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VANOC, Interpol cracked Olympic ticket ring

Working with VANOC and Interpol, Vancouver police busted a fraudulent Olympic ticket-purchasing ring during the 2010 Games, a high-ranking VPD officer revealed yesterday.

Working with VANOC and Interpol, Vancouver police busted a fraudulent Olympic ticket-purchasing ring during the 2010 Games, a high-ranking VPD officer revealed yesterday.

Presenting an Olympic policing wrap-up to the Vancouver Police Board, Deputy Chief Steve Sweeney said four Latvians were arrested for allegedly using stolen credit cards to purchase tickets off VANOC’s resale site with the intention of reselling them.

“There were several hundred (tickets) that we were aware of,” Sweeney said.

“We got ahead of it before the tickets got into distribution. They were arrested trying to pick up the tickets.”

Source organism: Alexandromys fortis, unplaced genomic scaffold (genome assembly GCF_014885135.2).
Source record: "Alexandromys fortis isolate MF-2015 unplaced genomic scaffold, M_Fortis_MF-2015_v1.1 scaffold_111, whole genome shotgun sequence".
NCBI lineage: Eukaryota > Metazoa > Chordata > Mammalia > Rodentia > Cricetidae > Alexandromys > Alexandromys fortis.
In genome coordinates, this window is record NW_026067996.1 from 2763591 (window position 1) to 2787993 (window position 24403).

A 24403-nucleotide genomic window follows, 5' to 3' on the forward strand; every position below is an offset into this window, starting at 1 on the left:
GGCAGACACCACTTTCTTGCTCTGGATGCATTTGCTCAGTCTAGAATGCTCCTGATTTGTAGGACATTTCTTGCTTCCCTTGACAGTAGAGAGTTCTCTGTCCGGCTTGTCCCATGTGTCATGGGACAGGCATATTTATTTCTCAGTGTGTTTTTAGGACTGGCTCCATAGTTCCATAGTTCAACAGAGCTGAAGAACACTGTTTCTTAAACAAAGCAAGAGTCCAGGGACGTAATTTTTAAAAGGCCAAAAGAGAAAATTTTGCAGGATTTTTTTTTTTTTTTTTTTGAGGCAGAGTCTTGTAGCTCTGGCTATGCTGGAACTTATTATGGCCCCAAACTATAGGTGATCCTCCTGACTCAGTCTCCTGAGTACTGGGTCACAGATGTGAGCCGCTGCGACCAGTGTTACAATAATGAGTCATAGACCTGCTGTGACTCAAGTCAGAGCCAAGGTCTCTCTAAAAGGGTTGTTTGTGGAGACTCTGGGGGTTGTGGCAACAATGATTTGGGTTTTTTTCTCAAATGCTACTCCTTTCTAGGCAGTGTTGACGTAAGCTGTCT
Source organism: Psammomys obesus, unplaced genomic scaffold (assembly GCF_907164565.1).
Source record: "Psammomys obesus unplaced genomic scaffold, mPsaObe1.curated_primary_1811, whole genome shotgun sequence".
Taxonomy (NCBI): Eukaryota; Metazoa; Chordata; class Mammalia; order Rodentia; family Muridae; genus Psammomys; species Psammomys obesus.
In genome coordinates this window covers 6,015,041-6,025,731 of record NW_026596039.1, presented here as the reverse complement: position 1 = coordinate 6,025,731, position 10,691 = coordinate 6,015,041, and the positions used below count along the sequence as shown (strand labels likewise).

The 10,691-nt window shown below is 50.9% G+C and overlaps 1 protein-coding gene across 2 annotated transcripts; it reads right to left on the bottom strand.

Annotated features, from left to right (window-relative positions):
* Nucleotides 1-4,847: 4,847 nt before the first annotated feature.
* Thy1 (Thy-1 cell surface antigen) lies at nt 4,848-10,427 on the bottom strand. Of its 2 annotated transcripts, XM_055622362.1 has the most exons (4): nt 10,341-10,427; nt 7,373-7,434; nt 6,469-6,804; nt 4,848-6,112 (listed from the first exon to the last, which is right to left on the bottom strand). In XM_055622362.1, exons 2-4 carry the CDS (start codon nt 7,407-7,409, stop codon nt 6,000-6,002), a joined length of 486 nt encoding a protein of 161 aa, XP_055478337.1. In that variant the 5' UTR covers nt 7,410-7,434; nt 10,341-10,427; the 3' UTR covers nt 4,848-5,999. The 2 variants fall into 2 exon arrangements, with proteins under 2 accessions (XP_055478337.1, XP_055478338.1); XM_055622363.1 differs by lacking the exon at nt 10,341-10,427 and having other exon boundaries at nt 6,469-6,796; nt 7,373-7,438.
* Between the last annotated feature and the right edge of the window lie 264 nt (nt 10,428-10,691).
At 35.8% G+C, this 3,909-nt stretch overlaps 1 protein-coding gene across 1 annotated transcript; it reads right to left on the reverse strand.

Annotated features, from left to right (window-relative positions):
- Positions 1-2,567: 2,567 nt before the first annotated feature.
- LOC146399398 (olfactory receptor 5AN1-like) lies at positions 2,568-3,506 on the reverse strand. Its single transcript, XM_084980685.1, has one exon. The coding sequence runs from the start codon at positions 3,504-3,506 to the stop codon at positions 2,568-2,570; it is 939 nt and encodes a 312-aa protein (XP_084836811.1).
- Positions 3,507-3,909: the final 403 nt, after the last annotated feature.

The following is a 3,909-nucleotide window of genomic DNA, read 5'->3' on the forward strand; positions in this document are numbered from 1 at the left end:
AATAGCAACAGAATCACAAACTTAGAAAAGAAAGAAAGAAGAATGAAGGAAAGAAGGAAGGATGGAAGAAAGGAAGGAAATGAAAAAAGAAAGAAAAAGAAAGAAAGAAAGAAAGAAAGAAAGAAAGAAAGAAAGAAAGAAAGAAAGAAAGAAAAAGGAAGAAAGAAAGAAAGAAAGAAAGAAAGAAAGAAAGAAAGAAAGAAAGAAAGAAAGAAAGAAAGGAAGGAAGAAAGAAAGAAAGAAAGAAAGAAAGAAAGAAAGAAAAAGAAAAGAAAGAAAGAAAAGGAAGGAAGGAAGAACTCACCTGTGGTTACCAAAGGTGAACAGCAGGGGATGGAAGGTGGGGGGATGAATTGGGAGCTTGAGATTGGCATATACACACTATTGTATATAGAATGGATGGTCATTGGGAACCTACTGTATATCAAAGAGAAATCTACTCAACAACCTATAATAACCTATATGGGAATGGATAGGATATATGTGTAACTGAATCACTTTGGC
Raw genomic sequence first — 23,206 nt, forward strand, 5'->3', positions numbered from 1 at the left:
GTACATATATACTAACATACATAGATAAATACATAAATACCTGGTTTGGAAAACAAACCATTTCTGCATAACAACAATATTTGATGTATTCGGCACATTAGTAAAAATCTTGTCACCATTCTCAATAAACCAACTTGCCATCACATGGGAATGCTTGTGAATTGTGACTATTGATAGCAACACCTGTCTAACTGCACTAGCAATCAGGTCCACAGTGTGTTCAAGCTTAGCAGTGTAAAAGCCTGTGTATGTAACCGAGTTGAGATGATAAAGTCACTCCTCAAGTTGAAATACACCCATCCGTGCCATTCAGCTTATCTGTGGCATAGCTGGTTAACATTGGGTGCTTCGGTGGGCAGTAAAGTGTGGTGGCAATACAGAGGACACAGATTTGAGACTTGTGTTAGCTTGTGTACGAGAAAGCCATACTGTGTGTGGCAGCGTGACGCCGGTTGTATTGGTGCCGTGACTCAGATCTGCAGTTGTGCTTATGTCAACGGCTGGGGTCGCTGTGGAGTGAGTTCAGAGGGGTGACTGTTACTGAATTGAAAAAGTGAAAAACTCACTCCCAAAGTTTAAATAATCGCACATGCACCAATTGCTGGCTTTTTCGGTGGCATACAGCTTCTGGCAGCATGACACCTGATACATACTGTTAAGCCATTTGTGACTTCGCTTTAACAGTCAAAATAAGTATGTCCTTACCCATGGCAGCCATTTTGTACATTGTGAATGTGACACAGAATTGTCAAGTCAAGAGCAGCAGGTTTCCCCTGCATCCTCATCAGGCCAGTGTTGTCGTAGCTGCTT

Other scams during the Olympics included renting out places that people didn’t own and a 300 per cent increase in counterfeit Canadian and U.S. currency.

He clarified the later, saying it jumped to 150 occurrences during the Games, up from about 50 normally.

There was virtually no counterfeit 2010 merchandise.

Overall, crime saw a slight decrease during the Winter Olympics, dropping in almost every category.

Exceptions included a 70 per cent increase in sexual offences (there were 27) and a 36 per cent increase in assaults.

The number worked out to about six more assaults a day, which wasn’t bad, Sweeney said, considering the 150,000 revellers Downtown.

The costs to Vancouver of policing will be on, or slightly under, the $11-million budgeted, Sweeney added.